owl release
We no longer live in a browser-based world, so your content can no longer be tied to only that form of delivery PHOTO: Peter Trimming

Once upon a time, we lived in a browser-centric world. 

Today, it’s mobile, not the browser, that sits at the center of our digital experiences. We consume content on the go. We ask questions to Siri, Cortana and Alexa, and they give us answers. We no longer process content only by reading, but also by hearing.

It’s an exciting time.

Is Your Content Trapped and Yearning to Breathe Free? 

It’s doubly exciting for content creators because we have more channels than ever to deliver content to our target audiences. But we must ask: is our content modeled, structured and stored in ways that reach those channels?

When content planned for a browser-centric world is co-mingled with layout, it gets trapped inside divs and spans with no way out. What a waste! 

In a previous CMSWire article, I wrote about the benefits of a structured content approach to avoid holding content hostage. I argued that when you plan and manage content outside of an interface, you set it free. It lives on your website, but can travel freely to faraway places. That freedom lets your content find its target audience wherever they happen to be.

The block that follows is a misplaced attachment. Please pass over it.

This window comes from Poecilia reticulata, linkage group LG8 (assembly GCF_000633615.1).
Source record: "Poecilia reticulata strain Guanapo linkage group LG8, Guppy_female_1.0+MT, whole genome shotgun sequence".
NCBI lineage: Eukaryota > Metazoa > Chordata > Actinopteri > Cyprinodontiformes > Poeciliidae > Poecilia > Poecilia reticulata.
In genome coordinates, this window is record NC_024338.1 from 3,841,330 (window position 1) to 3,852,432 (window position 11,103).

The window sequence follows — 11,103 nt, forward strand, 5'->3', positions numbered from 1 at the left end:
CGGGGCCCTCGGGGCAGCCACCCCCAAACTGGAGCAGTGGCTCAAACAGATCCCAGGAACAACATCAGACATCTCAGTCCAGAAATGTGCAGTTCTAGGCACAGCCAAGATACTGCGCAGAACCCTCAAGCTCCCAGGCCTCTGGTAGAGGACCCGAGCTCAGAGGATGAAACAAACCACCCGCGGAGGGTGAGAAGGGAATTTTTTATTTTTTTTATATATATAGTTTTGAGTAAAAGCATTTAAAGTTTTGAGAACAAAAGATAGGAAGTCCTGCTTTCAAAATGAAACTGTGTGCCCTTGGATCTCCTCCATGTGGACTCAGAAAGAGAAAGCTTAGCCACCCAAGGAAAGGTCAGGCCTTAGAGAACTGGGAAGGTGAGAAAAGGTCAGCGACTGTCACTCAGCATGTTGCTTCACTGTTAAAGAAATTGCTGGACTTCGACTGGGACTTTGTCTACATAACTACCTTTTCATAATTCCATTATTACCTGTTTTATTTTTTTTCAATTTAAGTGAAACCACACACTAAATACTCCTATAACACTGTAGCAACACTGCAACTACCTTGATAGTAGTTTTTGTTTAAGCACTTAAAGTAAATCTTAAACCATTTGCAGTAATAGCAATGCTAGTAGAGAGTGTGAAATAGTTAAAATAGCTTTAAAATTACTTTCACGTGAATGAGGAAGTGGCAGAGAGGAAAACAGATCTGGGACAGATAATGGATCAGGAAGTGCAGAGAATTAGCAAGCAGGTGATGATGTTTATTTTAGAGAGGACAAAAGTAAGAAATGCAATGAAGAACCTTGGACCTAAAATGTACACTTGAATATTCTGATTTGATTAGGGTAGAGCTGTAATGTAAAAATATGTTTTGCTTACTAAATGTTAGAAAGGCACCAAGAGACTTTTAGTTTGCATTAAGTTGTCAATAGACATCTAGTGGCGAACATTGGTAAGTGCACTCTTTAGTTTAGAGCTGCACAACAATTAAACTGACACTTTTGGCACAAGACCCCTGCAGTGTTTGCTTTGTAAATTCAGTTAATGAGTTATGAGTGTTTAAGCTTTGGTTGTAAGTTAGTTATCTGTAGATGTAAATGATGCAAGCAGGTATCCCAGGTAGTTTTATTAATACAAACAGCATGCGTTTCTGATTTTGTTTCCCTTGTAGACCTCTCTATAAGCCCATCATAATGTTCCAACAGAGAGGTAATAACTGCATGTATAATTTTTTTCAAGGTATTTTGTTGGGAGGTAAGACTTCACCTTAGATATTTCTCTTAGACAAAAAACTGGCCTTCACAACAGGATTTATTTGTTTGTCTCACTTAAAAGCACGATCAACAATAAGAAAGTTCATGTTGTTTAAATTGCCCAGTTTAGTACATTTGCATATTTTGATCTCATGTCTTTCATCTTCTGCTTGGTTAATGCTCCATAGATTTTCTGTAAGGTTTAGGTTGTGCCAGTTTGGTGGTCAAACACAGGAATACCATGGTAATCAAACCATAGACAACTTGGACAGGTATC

In this piece, I’ll dive into content modeling, a critical element of creating structured content. 

One Example of a Content Model 

Recently, Josh Tong, digital content strategist at IREX, helped plan and implement a site redesign. IREX is an independent nonprofit organization dedicated to building a more just, prosperous and inclusive world. Creating a content model saved countless hours during and after the redesign and resulted in a new site aimed at better meeting the needs of its visitors. 

Here’s the content model IREX used:

content modeling example from IREX

The IREX content model plots its building blocks of content and the relationships between them using the rectangles in the image above. For example, a success story could be associated with a region, country, issue or project. 

A success story about training teachers to improve students’ computer skills in Tunisia would then appear on:

  • 1 region page 
  • 1 country page
  • 2 issue pages
  • 1 project page

Without such a content model, the IREX content team would need to add the same success story to each of these five pages manually. To remove the success story later, another five manual edits would be required. 

According to Tong, “Multiply that by the number of pieces that we manage in a year and the number of manual changes would quickly become unmanageable.” 

Adding Relationships to a Content Model 

Recently, I created a content model to describe the products my company sells. Here’s what my model looks like:

another content model example

Some of the relationships captured in our model:

  • Product attributes and feature descriptions both have calls to action (CTAs)
  • Each feature description has feature details 
  • Each feature detail represents a certain feature detail type such as benefit or how-to-use
  • A marketing asset is authored or presented by a person
  • A testimonial is attributed to a person